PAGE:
Eric: I would say the majority of my time is in the first category. I would say as a clean number, probably an 80-20 split. I think the majority of my job is managing, making sure we got the right people in the right seats doing the right things, that things are on track, and then getting the right people around the table when things maybe needing a little tuneup or a focused discussion to make sure that they're staying on track. Most of the time spent designing is in a collaborative group environment where we'll pinup the project on the wall and we'll guide around it and we'll have an hour or 2 discussion and with trace paper and pens. It's fast and furious and exciting. That's probably a more minor part of my day-to-day.

Enoch: I know something that a lot of us architects struggle with is we go to school because we love to design, and yet when we get out and start growing our own careers we take different paths. The question I have for you is Eric, just regarding the majority of your time right now being spent on project management, how does that feel for you? How did that process happen? Are you comfortable with that? How does the reflect to your view of architecture and school? Let's talk about that for a minute.

Eric: Good questions. I think you hit it right on the head. When you first come out of college the majority of the work we do in college is design related. That's the game. You come out of school fired up, ready to take on the world and design everything. You start getting into the actual profession. Your opportunity for that is lesser then you would expect. It's funny, as my career has begun you start to also realize that in order to keep a lot of projects moving forward you just don't have a lot of time to design. You start to realize that there's a balance.

I'm pretty pleased right now with the balance I do have. I think AB Design Studio, one of the things we pride ourselves on and we focus on is seeing what skillset each of our staff members is best at, and then making sure that that's what we're getting out of them on a day-to-day basis. I think with my, our firm owners really saw that I have a strong skillset in managing, having a strong skillset in communication, especially with our clients and hearing their concerns and making sure that we're addressing what it is that's important to them. I think that was a natural fit for me to start to take on more of a managerial type role.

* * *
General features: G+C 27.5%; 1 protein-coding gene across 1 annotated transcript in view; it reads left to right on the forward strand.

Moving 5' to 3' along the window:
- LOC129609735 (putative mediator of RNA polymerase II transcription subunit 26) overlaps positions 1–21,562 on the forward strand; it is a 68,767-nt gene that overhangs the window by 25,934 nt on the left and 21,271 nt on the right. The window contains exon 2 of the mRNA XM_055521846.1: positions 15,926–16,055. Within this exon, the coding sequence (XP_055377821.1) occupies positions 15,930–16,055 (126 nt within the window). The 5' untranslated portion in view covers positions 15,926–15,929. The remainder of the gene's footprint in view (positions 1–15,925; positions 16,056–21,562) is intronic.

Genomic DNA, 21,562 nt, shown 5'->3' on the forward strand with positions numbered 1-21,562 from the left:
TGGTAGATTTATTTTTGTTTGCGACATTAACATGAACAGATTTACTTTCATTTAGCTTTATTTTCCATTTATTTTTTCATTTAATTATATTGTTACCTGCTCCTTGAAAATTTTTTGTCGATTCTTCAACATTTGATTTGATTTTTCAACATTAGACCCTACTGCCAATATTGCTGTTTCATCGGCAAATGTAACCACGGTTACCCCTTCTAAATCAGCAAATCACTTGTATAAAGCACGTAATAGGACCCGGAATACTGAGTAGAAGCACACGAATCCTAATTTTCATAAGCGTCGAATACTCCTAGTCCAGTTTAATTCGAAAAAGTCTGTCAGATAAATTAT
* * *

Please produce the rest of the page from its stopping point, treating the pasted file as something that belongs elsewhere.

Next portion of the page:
I keep a pretty level head. I think that helps in terms of the roller coaster of emotions that can be in an architectural office. It's been a natural fit for me to, like I said earlier, bridge the gap between both Josh and Clay and the rest of our staff and overseeing them and do a type position. Not a lot of frustration on my end. I think I'm given the creative outlet that I need to express that designer in me on regular basis. That keeps me kind of happy.

Enoch: One thing that's common with architectural firms is it does take quite a while for … You don't see a whole lot of people progressing up to the principal level fairly quickly. A lot of times in architectural firms you'll see people working at the lower levels. It's kind of difficult, some people feel, to reach that level. You've done it fairly quickly. Question for you is what was that process like for you? What suggestions do you have for other people? How did that work for you there at AB Design Studio in terms of being promoted to level of principal? I'll followup after you answer that question.

Eric: For me, just to start by explaining what the process was like for me. I mentioned earlier when I began there was a small company. There was about five of us as full-time counting the two firm owners. I think a situation like that lens itself to a more rapid climbing the ladder if you will. When I began there, speaking with a lot of other friends from architecture school that found themselves in more of a corporate setting in larger offices that that was a lot of their words of wisdom was that there'd be some opportunity there for me in this small company to really stake some ground. Now I'm working with the owners themselves heavily on a day-to-day basis on everything I'm doing when I first began.

The opportunity was there for me to develop that relationship with the owners of the company to develop that level of trust, to really learn quickly everything that they have to offer in terms of mentorship. It was like a boot camp. I was given the experience that somebody might take 10 or 15 years to be allowed the opportunity to participate in within a very short period of time. For me it was more of a 3 to 4 year, like I said, boot camp almost. It was tough. I was hard work. It was long hours. It was a lot of responsibility and a lot of, found myself in a lot of situations where I was pretty anxious and uncomfortable. I was given more accountabilities and responsibilities then I felt I was ready to handle in a sink or swim mentality. I certainly fell down plenty of times along the way but was able to grow quickly and learn quickly and be exposed to a lot of different situations quickly.